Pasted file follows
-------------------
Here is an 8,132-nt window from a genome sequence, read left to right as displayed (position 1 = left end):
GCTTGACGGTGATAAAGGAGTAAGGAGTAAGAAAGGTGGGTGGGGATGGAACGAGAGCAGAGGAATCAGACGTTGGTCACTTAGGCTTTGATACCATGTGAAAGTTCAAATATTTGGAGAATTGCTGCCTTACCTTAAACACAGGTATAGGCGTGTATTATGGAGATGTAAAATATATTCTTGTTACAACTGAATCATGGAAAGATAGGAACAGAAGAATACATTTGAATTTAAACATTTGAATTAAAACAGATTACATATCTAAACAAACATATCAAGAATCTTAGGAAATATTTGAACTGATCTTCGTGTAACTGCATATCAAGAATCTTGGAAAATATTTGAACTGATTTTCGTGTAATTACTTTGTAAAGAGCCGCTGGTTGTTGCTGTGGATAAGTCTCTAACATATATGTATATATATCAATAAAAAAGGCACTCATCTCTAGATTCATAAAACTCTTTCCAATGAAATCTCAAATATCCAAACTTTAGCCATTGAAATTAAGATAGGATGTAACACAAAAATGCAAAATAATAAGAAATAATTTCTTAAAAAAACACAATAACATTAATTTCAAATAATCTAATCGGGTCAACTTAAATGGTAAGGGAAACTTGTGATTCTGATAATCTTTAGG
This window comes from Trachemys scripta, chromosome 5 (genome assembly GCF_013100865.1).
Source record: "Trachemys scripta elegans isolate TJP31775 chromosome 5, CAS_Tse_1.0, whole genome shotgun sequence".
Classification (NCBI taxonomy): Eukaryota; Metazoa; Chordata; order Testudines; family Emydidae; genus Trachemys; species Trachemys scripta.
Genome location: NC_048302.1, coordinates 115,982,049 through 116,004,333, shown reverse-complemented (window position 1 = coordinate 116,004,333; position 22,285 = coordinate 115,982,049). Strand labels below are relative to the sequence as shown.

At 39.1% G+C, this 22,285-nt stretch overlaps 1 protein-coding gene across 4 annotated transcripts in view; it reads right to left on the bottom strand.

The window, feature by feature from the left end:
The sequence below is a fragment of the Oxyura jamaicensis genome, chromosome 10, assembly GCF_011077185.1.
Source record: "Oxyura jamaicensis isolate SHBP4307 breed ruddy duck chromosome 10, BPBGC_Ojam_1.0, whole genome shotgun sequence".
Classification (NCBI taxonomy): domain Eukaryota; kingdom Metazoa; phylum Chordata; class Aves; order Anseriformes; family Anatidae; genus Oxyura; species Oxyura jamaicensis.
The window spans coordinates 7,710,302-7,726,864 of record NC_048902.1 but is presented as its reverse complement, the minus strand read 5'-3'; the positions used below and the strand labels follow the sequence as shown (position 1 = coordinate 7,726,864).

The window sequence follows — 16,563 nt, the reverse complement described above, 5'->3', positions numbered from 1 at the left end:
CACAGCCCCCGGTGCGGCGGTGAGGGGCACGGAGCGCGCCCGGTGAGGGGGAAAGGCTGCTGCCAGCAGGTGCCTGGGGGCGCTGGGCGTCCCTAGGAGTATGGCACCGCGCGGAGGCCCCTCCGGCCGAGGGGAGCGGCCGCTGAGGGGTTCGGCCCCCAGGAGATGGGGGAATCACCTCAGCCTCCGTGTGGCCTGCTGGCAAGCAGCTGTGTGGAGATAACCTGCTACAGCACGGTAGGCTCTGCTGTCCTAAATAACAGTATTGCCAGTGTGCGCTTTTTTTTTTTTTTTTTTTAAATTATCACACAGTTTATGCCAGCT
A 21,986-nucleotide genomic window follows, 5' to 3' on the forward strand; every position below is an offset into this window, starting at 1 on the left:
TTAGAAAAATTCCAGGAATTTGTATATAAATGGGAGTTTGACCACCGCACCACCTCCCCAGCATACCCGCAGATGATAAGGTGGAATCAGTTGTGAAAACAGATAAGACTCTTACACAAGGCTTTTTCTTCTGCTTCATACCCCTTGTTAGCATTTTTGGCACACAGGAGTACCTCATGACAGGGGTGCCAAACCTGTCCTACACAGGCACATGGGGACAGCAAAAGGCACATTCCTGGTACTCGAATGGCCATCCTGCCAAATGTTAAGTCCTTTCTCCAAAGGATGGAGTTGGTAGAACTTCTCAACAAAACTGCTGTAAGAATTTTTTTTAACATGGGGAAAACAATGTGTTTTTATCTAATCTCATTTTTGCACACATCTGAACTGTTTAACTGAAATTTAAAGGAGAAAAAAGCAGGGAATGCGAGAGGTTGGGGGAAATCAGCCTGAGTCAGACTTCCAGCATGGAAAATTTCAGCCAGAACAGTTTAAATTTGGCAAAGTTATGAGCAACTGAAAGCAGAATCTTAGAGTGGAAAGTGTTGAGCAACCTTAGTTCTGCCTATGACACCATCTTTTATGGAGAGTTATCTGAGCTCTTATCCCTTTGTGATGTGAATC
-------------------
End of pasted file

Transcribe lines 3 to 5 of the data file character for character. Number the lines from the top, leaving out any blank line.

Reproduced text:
This window comes from Trachemys scripta, chromosome 5 (genome assembly GCF_013100865.1).
Source record: "Trachemys scripta elegans isolate TJP31775 chromosome 5, CAS_Tse_1.0, whole genome shotgun sequence".
Classification (NCBI taxonomy): Eukaryota; Metazoa; Chordata; order Testudines; family Emydidae; genus Trachemys; species Trachemys scripta.